Author : CHASSERIAU Théodore (1819 - 1856)
Creation date : 1853
Dimensions: Height 171 - Width 258
Technique and other indications: Oil on canvas
Storage location: Orsay Museum website
Contact copyright: © Photo RMN-Grand Palais - G. Blot
Picture reference: 99-012629 / RF71
© Photo RMN-Grand Palais - G. Blot
Publication date: April 2011
A neoclassical representation of the ancient bath at the dawn of the Second Empire
A pupil of Jean Auguste Dominique Ingres, but also influenced by Eugène Delacroix and Paul Delaroche, Théodore Chassériau (1819-1856) was quickly recognized as one of the greatest painters of his time. Exhibiting at the Salon in 1836, he brought about a certain synthesis between academicism, neoclassicism, Orientalism and Romanticism, acquiring great renown for his portraits, genre paintings and historical scenes.
In this regard, Tepidarium is without doubt his most famous and characteristic work. Presented with great success at the Salon of 1853 and acquired shortly after by the State, it perfectly represents a genre and style highly prized in the beginnings of the Second Empire.
Through the chosen theme and the aesthetics of the representation, this canvas also tells us about a certain vision of baths and hygiene characteristic of the "new era", between classical reference and modernity.
In the center was the bath
On a trip in the 1840s, Chassériau discovered Pompeii and the remains of the baths of Venus Génitrix. Designed by its author as a veritable "ancient fresco stolen from the wall of Pompeii", Tepidarium therefore clearly presents an ancient scene where many women of the city indulge in the pleasure of bathing in the part of the thermal baths where lukewarm baths can be taken (tepidus), rest and dry off.
The structure of the composition allows you to quickly grasp the whole work. Richly decorated with paintings and wall engravings, the upper room tepidarium shelters many women: seated around a basin on feet, those who come to the baths, naked or dressed in light fabrics; behind them appear those who, standing and dressed, serve them, carrying dishes or amphorae. In the center of the canvas, a young woman stretches and dries herself off, while another sits talking to her.
The ancient lesson in the "modern" era of the Second Empire
The Antiquity of Chassériau is also a little oriental, evoking both the exoticism and the sweetness of a North African harem. While the slightly erotic atmosphere, the nonchalant and sensual postures, the languor, the whiteness and the pure line of the bodies unmistakably recall Ingres and his women in the bath, the use of color and the sensuality of the whole must be more to Delacroix.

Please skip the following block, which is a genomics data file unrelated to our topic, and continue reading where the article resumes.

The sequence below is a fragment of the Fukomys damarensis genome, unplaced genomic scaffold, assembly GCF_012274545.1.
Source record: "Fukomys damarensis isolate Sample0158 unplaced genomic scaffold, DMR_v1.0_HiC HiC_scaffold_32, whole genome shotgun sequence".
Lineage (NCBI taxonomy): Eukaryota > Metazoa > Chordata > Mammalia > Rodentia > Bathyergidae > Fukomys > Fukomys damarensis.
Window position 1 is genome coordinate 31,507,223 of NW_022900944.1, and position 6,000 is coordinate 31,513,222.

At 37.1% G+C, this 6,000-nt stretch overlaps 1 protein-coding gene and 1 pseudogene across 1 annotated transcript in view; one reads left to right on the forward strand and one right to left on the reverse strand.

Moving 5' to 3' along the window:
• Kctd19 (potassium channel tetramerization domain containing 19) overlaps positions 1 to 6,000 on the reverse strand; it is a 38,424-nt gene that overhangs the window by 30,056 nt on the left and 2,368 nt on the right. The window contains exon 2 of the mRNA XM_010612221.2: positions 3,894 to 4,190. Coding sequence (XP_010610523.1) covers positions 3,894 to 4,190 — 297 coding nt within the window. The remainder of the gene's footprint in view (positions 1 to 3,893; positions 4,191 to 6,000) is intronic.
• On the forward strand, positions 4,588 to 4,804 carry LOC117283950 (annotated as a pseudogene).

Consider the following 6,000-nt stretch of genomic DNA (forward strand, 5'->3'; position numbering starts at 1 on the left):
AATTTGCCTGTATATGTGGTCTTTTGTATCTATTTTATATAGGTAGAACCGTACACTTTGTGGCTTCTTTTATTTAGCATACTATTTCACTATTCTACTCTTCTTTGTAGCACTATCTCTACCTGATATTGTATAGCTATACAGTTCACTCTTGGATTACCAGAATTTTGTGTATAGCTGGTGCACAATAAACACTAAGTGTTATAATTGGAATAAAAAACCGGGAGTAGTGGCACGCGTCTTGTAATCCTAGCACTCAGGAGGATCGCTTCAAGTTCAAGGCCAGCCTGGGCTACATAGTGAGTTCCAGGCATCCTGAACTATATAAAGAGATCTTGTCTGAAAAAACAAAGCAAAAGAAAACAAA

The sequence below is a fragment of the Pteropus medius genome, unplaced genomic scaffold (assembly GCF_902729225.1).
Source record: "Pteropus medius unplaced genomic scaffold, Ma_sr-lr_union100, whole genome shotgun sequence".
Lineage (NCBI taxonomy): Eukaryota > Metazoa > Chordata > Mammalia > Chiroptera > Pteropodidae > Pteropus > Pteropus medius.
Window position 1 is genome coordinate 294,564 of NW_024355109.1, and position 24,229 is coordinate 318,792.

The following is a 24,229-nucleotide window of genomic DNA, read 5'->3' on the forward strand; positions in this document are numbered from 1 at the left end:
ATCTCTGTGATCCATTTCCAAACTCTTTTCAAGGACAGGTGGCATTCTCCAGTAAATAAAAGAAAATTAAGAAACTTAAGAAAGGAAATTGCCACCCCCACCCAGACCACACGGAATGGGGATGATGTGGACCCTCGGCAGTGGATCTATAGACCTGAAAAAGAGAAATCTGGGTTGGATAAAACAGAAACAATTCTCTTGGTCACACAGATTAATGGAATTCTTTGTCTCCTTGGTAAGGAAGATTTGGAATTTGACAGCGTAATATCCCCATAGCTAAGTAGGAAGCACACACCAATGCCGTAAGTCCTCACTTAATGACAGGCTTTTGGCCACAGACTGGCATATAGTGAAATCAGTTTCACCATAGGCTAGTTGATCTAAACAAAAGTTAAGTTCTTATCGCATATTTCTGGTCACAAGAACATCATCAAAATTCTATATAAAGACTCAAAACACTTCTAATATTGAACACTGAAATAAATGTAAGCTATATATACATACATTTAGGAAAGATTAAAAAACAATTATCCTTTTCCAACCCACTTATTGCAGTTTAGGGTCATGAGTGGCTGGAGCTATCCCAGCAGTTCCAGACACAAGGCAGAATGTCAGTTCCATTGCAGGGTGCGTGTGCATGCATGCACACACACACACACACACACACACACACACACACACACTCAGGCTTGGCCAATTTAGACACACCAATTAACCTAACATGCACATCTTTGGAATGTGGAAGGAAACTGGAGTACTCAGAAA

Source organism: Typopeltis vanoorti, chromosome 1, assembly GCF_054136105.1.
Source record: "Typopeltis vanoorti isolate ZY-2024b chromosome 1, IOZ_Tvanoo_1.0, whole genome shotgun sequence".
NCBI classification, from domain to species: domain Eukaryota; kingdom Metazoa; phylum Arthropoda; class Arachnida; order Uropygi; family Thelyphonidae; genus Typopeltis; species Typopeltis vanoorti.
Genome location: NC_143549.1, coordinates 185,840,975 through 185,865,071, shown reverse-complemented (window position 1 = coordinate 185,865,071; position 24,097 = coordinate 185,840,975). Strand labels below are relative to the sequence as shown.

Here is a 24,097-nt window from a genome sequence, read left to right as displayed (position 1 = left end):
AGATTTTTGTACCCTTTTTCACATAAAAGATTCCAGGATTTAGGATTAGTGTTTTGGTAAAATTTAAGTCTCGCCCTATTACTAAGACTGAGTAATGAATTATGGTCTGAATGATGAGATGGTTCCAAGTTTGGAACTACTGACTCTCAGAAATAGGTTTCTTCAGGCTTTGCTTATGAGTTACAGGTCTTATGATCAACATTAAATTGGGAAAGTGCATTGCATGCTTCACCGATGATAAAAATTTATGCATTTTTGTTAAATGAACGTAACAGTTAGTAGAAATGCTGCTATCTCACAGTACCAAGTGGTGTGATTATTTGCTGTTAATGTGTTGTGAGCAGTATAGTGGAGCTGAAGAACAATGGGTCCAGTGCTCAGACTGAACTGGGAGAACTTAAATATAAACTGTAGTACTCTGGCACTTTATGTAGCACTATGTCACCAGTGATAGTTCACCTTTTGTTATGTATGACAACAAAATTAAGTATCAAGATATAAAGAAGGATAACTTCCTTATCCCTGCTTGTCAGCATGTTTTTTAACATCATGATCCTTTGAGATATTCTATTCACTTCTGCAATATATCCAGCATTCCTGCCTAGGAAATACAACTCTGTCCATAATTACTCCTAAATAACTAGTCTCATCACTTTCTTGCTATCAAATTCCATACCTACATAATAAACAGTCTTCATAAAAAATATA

Peculiar to neoclassicism as well as to romanticism, which also influenced Chassériau, this mixture of both artistic and historical references to ancient times and to the East is very characteristic of the vision of the time. In fact, we consider that the refined uses of Roman civilization in terms of hygiene continued in the Arab world, which is confirmed in Paris by the accounts of wealthy French travelers, more and more numerous to taste the joys of the baths on site. . The success of both public and official Tepidarium would then express and help spread the idea that hygiene, which precisely became a public health concern under the reign of Napoleon III, can also be perceived and experienced as a delight. The relationship with the body and its cleanliness as well as the emerging awareness of the need for hygiene would then take on a double face, like other elements of this "modernity" of the Second Empire.
Alain CORBIN [ed.], History of the body, vol. II “From the Revolution to the Great War”, Paris, Le Seuil, coll. "L’Univers historique", 2005.Christine PELTRE, Théodore Chassériau, Paris, Gallimard, coll. “Monographs”, 2001.Alain PLESSIS, From the Imperial Festival to the Federated Wall. 1852-1871, Paris, Le Seuil, coll. "Points", 1979.
To cite this article
Alexandre SUMPF, "The" antique bath ""